So for quite some time, I had the Swift Build System Integration flag enabled to speed up my builds. It was good. I set it, it worked, I forgot about it.
With Xcode 13.3 and 13.3.1, now, we got a lot of dependency cycle warnings out of nowhere. Clean build works, but any build afterwards would occasionally fail.
With 13.3.1 that I downloaded today, this happened for every build after a clean build. Each and every one after the first build after a clean! Oof.
Here’s just one example, so you know what I’m talking about; it has nothing to to with Sparkle. Sparkle is fine. It’s Xcode that is drunk.
Cycle in dependencies between targets ‘Sparkle’ and ‘SparkleDownloader’; building could produce unreliable results. This usually can be resolved by moving the target’s Headers build phase before Compile Sources.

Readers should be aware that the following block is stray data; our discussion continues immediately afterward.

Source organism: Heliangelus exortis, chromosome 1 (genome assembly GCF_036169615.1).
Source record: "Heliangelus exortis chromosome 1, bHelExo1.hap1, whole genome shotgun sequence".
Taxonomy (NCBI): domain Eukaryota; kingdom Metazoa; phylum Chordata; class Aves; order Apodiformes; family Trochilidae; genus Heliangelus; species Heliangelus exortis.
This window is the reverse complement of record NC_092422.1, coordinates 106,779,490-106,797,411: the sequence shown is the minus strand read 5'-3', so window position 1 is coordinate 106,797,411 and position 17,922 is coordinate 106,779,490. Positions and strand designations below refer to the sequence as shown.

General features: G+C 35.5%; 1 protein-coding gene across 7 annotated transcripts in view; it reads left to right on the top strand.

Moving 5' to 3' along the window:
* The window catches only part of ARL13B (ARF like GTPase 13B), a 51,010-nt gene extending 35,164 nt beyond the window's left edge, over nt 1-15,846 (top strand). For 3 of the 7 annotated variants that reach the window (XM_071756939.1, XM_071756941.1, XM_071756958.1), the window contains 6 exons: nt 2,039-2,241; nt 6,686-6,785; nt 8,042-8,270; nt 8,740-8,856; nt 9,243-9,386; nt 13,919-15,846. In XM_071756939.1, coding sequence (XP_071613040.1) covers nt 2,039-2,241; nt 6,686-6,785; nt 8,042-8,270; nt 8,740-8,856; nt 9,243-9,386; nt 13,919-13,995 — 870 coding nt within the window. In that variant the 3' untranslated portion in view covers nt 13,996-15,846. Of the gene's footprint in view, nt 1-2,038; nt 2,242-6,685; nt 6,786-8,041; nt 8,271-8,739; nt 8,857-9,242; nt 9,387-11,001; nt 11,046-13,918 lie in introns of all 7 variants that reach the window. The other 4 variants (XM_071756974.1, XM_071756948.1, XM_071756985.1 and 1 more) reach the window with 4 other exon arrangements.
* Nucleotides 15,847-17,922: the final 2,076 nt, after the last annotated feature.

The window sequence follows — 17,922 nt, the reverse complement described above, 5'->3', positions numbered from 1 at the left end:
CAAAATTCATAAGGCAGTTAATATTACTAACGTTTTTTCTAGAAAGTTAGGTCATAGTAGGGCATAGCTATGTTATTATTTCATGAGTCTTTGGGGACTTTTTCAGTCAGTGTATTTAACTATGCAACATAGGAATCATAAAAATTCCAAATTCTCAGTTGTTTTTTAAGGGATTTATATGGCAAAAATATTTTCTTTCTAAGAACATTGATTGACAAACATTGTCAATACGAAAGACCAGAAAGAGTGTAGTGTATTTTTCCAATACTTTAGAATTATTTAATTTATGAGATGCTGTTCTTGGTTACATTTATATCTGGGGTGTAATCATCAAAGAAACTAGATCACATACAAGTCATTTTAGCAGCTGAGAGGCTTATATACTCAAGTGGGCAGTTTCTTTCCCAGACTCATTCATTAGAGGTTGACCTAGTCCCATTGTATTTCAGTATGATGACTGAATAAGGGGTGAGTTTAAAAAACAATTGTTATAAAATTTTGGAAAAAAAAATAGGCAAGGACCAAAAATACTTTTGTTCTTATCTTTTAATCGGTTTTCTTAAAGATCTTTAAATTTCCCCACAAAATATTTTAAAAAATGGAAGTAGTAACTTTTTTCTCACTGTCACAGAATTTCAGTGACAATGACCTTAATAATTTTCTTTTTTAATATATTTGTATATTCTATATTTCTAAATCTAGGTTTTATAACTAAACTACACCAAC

Cycle path: Sparkle → SparkleDownloader → Sparkle
→ Target ‘Sparkle’ has target dependency on Target ‘SparkleDownloader’
→ Target ‘SparkleDownloader’ has link command with output ‘…’
→ Target ‘Sparkle’ has link command with output ‘…’
So I looked this up real quick, and no – I cannot order the “Headers” build phase above the “Compile Sources” build phase, because in a pure Swift project, the “Headers” build phase doesn’t even exist on the offending targets. (I tried to use this on all other modules, though, but most were already in that order; and those that weren’t had no effect.)
The Apple Dev Forums produces an interesting hint about the aforementioned
EnableSwiftBuildSystemIntegration flag – which, contrary to the actual tip, I turned off.
defaults write com.apple.dt.XCBuild EnableSwiftBuildSystemIntegration 0
And this worked!
I don’t know why one person needs to enable this while another has to disable it, but well, there you go – if in doubt, turn it to
$ defaults read com.apple.dt.XCBuild EnableSwiftBuildSystemIntegration 0